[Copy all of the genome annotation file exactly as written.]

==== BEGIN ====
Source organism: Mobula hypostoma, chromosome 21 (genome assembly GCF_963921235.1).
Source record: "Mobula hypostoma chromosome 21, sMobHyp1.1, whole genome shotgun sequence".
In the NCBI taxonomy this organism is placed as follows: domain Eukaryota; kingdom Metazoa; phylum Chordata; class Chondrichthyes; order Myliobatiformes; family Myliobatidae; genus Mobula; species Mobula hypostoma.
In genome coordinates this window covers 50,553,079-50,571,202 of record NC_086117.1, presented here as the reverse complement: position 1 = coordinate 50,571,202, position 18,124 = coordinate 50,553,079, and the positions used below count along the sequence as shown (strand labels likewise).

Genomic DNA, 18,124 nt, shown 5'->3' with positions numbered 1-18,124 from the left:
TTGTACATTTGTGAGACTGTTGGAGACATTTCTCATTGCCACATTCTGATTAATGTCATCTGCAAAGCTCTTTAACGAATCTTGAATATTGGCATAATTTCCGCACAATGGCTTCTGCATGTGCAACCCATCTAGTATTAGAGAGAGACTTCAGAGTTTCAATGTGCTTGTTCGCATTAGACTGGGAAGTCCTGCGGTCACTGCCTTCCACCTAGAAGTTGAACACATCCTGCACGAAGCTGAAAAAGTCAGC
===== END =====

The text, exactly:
Source organism: Mobula hypostoma, chromosome 21 (genome assembly GCF_963921235.1).
Source record: "Mobula hypostoma chromosome 21, sMobHyp1.1, whole genome shotgun sequence".
In the NCBI taxonomy this organism is placed as follows: domain Eukaryota; kingdom Metazoa; phylum Chordata; class Chondrichthyes; order Myliobatiformes; family Myliobatidae; genus Mobula; species Mobula hypostoma.
In genome coordinates this window covers 50,553,079-50,571,202 of record NC_086117.1, presented here as the reverse complement: position 1 = coordinate 50,571,202, position 18,124 = coordinate 50,553,079, and the positions used below count along the sequence as shown (strand labels likewise).

Genomic DNA, 18,124 nt, shown 5'->3' with positions numbered 1-18,124 from the left:
TTGTACATTTGTGAGACTGTTGGAGACATTTCTCATTGCCACATTCTGATTAATGTCATCTGCAAAGCTCTTTAACGAATCTTGAATATTGGCATAATTTCCGCACAATGGCTTCTGCATGTGCAACCCATCTAGTATTAGAGAGAGACTTCAGAGTTTCAATGTGCTTGTTCGCATTAGACTGGGAAGTCCTGCGGTCACTGCCTTCCACCTAGAAGTTGAACACATCCTGCACGAAGCTGAAAAAGTCAGC